Everyone wants to save money on their student loans, and one of the best ways to do that is by refinancing. By shopping around with the best student loan refinance lenders, you can end up with a lower interest rate and cut down considerably on how much you pay.
When you refinance student loans, you’ll have an important decision to make -- should you refinance with a fixed-rate or a variable-rate loan? The type of loan you choose can have long-lasting repercussions, so we’re going to cover how you can decide.
How fixed and variable rates work
Let’s start by covering what fixed-rate and variable-rate student loans are. In both cases, the names give you a good idea of how the interest rates on these loans work.
Fixed-rate student loans -- A fixed-rate student loan always has the same interest rate. If you get a fixed-rate student loan with a 5.5% APR, that’s your rate until you pay off the loan.
The big advantage with this type of student loan is its consistency. You never have to worry about your loan’s interest rate and monthly payment amount increasing at a moment’s notice. This makes it easy to budget and reduces the likelihood that your student loan will ever be too much to afford, assuming that your financial situation stays the same.
Although there aren’t any glaring flaws with fixed-rate student loans, their interest rates do tend to be higher in the beginning than what you’d get with variable-rate student loans.
Variable-rate student loans -- A variable-rate student loan has an interest rate that can fluctuate with the market. For example, your variable-rate student loan could start with a 4.25% APR, and then increase to 6% if the market rate goes up enough.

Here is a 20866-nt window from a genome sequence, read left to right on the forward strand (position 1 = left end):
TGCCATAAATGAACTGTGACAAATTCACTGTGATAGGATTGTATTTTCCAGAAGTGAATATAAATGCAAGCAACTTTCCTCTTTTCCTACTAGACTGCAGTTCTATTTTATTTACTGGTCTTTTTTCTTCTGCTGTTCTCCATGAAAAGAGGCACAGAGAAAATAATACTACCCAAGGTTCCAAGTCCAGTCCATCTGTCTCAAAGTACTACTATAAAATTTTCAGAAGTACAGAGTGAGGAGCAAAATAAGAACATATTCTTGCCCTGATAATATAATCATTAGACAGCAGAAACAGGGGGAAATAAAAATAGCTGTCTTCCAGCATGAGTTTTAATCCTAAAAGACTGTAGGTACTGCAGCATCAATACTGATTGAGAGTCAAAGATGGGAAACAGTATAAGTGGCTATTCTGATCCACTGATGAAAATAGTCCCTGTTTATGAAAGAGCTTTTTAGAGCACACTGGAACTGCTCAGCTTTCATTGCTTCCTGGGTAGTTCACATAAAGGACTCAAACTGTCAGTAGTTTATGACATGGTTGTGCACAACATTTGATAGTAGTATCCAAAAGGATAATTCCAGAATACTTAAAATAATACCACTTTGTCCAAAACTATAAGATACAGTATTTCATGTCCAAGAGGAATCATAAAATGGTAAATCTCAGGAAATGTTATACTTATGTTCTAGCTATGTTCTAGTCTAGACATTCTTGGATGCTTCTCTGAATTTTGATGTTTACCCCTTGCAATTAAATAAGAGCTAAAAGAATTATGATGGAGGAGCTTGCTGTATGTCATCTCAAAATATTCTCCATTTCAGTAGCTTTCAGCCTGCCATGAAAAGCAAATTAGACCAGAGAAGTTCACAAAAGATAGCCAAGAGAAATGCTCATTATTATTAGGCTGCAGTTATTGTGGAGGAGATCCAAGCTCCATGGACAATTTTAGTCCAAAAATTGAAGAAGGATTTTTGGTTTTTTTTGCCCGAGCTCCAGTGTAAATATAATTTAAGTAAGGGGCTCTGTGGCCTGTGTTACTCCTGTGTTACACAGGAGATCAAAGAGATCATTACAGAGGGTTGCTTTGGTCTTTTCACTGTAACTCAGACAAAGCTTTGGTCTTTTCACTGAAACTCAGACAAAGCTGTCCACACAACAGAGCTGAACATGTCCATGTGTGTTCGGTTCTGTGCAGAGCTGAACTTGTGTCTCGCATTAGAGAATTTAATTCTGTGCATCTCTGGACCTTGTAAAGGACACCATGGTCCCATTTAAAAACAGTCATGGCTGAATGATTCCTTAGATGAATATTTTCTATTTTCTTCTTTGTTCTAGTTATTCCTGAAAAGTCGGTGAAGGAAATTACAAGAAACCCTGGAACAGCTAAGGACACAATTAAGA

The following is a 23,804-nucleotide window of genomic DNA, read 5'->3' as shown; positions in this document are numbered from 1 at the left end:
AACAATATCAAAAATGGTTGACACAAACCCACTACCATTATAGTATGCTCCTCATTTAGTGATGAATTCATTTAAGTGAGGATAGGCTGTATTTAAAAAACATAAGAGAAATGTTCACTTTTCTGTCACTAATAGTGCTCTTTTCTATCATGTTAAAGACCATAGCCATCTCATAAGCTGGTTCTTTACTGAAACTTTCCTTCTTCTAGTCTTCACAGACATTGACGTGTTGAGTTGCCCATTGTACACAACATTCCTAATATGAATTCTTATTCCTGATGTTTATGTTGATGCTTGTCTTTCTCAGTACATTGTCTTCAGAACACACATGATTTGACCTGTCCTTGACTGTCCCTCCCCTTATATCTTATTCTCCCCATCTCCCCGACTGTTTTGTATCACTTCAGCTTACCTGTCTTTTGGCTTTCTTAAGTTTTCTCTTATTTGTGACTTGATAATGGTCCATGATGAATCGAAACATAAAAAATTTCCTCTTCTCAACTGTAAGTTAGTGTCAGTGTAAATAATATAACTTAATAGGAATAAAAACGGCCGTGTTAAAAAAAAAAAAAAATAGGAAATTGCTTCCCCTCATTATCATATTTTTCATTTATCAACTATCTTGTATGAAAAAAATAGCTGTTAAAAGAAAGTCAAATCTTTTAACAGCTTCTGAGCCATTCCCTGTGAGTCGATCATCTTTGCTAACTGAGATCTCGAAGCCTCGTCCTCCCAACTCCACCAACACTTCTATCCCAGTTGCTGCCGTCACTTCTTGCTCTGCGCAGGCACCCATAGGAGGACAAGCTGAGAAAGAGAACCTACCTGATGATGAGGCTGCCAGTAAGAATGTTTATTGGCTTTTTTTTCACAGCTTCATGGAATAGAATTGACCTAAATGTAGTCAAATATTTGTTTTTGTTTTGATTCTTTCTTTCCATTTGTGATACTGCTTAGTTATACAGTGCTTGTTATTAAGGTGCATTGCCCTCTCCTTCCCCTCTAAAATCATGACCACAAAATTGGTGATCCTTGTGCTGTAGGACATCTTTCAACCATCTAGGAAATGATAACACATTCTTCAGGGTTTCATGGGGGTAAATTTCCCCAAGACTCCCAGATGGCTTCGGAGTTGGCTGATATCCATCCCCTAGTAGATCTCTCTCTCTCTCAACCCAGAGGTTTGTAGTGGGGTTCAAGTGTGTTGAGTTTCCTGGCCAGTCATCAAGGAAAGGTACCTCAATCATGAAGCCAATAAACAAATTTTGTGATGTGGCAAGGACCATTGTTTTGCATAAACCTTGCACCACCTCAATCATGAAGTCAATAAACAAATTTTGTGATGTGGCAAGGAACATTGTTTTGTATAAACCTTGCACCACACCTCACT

Private lenders base variable interest rates on an index rate, with one of the most common being the London Interbank Offered Rate (LIBOR). That means if the index rate rises, drops, or holds, your loan’s interest rate will do the same.
Variable-rate student loans can potentially save you the most money, because lenders typically offer lower starting interest rates on this type of loan than on fixed-rate student loans. If the index rate doesn’t rise or if you’re able to pay off your loan in full before it does, then you’ll end up paying less.
The obvious downside with a variable rate is the risk involved. You’ll end up paying more if interest rates rise.
How to choose the right type of loan for refinancing
Choosing between a fixed and variable rate when refinancing your student loans depends on a few factors:
- Your tolerance for risk -- A fixed-rate loan is clearly the safer option, whereas a variable-rate loan is more of a gamble.
- The time it will take to pay off your loan -- If you can pay off your student loans quickly, then a variable-rate loan will give you the benefit of a lower starting interest rate without the drawback of paying more later.
- Interest rate trends -- In recent years, interest rates have been on the way up, so you could see that happen if you get a variable-rate loan.
That gives you a general idea of how to decide which type of student loan will be a better refinancing option for you. Now, we’ll go over more specific scenarios and which type of loan you should choose in each one.